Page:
Fixes for memory corruption in Arduino Strings

While Arduino Strings on AVR are very very safe, even when they run out of memory, (see my tutorial on Taming Arduino Strings )
there are two statements that can cause memory corruption
str += str; // concat str to itself (Edit)
and
statements like
String(1.0,40); // and similar were result exceeds the local buf[33]

These have been fixed in this version of WString.cpp for AVR boards.

A pull request has been created on the Arduino AVR core.
Edit - New development of String takes place on GitHub - arduino/ArduinoCore-API: Hardware independent layer of the Arduino cores
In that code there are fixes for these two issues. So the pull request was closed.

BUT.. both these issues have been known for some time and not fixed so you may need
Edit - While waiting for the ArduinoCore-API to be released you need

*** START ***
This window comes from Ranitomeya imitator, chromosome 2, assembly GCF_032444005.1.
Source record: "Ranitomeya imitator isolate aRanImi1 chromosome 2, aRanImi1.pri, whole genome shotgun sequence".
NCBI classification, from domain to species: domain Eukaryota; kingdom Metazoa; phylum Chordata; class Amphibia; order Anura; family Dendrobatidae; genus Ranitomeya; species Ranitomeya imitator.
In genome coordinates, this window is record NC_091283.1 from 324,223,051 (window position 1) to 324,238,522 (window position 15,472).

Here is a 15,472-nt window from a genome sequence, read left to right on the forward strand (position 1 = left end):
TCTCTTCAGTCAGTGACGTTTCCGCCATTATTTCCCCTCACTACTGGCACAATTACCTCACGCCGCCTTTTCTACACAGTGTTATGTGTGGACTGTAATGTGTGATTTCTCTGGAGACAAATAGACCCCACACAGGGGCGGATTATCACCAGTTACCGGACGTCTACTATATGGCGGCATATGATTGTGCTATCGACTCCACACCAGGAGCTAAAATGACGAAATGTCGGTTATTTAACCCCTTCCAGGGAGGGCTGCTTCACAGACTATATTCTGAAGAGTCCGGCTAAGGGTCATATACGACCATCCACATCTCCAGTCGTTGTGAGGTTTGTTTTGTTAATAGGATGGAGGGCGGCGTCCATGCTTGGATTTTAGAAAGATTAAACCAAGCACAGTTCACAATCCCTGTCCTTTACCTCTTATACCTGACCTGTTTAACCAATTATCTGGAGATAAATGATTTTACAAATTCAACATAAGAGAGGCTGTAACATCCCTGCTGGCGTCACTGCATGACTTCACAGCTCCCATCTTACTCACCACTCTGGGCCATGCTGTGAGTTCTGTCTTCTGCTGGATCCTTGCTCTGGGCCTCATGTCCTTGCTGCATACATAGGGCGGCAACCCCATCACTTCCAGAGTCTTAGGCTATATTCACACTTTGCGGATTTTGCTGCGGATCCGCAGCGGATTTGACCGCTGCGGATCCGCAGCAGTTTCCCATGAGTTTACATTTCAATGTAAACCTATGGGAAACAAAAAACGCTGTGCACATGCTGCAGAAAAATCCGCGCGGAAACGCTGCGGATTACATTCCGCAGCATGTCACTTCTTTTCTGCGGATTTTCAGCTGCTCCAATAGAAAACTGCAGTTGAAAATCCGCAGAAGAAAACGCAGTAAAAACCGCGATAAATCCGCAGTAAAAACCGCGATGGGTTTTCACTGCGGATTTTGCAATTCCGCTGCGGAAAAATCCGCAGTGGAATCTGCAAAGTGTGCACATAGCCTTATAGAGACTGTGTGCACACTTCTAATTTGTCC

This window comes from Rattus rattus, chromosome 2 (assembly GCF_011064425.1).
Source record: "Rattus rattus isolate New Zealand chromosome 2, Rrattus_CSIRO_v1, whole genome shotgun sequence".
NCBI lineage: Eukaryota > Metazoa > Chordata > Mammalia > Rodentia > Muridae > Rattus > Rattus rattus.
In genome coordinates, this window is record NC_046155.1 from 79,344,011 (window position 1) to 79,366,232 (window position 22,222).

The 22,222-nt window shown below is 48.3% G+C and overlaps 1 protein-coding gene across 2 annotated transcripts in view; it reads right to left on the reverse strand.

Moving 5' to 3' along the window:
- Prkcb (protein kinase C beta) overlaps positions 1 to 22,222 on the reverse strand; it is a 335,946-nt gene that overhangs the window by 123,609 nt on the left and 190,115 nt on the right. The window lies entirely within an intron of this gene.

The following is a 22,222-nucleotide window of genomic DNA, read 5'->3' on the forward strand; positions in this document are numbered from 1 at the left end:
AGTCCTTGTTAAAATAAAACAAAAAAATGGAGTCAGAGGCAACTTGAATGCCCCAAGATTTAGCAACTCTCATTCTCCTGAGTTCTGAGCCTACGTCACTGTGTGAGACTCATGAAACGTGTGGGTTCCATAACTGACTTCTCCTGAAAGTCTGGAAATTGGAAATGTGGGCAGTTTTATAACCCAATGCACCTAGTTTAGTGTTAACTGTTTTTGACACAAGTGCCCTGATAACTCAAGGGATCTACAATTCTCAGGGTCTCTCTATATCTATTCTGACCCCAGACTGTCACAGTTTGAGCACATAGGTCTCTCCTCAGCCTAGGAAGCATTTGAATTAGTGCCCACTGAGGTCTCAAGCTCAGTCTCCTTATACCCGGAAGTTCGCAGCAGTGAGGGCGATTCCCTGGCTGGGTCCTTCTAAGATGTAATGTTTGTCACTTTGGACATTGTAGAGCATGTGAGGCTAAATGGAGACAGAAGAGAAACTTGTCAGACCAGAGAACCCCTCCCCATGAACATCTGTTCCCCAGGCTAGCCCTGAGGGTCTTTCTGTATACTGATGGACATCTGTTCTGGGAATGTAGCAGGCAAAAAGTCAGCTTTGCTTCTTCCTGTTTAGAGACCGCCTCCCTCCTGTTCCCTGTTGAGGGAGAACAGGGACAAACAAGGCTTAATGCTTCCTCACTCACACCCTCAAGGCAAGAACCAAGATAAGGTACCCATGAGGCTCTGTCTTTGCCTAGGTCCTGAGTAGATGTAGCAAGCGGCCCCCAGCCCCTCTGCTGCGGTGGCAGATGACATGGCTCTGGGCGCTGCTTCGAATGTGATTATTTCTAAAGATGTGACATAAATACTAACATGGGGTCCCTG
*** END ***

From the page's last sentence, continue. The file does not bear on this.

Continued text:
to apply the fix yourself by replacing the WString.cpp in arduino ...\hardware\arduino\avr\cores directory with the revised one above.

OR

Given how obscure the bugs are you could also just ignore this fix and just don't use
str += str; // i.e. don't try to double str by adding it to itself (Edit)
and don't create Strings from large floats with lots of decimal places specified.

1 Like

Does that include str += chr;?
Probably the biggest problematic use of Strings in Arduino is the loop people use to accumulate input from a Serial port:

  inputLine += Serial.read();
  inputLine += Serial.readString();

No it is much more obscure than that

String str = "abc";
str += str; // concat of String to itself

The first line += Serial.read(); will give un-expected results because Serial.read() returns an int.
inputLine += ((char) Serial.read());
works just fine. Using inputLine.reserve( ) prevents fragmentation.

inputLine += Serial.readString();
also work just fine, but creates a temporary String on the rhs which temporarily uses extra RAM. Almost always OK unless you are very low on available RAM or the input is very long.
When it does not work (out of RAM) you just end up with the inputLine unchanged. No crash on small AVR boards.
Again using inputLIne.reserve( ) prevents fragmentation